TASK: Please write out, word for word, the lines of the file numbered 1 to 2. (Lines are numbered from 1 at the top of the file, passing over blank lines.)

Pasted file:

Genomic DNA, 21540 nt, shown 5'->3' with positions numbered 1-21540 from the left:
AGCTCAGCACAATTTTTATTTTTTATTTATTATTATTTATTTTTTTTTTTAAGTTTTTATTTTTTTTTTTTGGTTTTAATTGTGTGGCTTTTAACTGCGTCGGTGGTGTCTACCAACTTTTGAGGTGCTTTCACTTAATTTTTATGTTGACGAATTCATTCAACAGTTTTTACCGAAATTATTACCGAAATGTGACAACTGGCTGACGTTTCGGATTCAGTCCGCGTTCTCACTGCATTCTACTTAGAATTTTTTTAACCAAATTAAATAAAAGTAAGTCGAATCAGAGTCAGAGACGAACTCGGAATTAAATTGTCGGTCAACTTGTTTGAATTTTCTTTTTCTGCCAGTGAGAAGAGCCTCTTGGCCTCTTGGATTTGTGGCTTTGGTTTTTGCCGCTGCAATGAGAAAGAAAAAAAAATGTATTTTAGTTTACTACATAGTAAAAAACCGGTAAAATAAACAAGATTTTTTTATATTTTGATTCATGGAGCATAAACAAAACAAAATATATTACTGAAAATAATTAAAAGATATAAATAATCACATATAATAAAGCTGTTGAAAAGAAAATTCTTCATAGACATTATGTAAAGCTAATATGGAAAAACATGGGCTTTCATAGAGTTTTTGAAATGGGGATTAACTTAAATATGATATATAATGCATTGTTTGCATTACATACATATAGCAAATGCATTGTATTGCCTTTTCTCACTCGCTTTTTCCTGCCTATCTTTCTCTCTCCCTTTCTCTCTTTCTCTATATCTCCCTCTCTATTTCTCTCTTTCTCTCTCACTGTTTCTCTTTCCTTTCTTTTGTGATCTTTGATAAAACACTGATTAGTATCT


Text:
Genomic DNA, 21540 nt, shown 5'->3' with positions numbered 1-21540 from the left:
AGCTCAGCACAATTTTTATTTTTTATTTATTATTATTTATTTTTTTTTTTAAGTTTTTATTTTTTTTTTTTGGTTTTAATTGTGTGGCTTTTAACTGCGTCGGTGGTGTCTACCAACTTTTGAGGTGCTTTCACTTAATTTTTATGTTGACGAATTCATTCAACAGTTTTTACCGAAATTATTACCGAAATGTGACAACTGGCTGACGTTTCGGATTCAGTCCGCGTTCTCACTGCATTCTACTTAGAATTTTTTTAACCAAATTAAATAAAAGTAAGTCGAATCAGAGTCAGAGACGAACTCGGAATTAAATTGTCGGTCAACTTGTTTGAATTTTCTTTTTCTGCCAGTGAGAAGAGCCTCTTGGCCTCTTGGATTTGTGGCTTTGGTTTTTGCCGCTGCAATGAGAAAGAAAAAAAAATGTATTTTAGTTTACTACATAGTAAAAAACCGGTAAAATAAACAAGATTTTTTTATATTTTGATTCATGGAGCATAAACAAAACAAAATATATTACTGAAAATAATTAAAAGATATAAATAATCACATATAATAAAGCTGTTGAAAAGAAAATTCTTCATAGACATTATGTAAAGCTAATATGGAAAAACATGGGCTTTCATAGAGTTTTTGAAATGGGGATTAACTTAAATATGATATATAATGCATTGTTTGCATTACATACATATAGCAAATGCATTGTATTGCCTTTTCTCACTCGCTTTTTCCTGCCTATCTTTCTCTCTCCCTTTCTCTCTTTCTCTATATCTCCCTCTCTATTTCTCTCTTTCTCTCTCACTGTTTCTCTTTCCTTTCTTTTGTGATCTTTGATAAAACACTGATTAGTATCT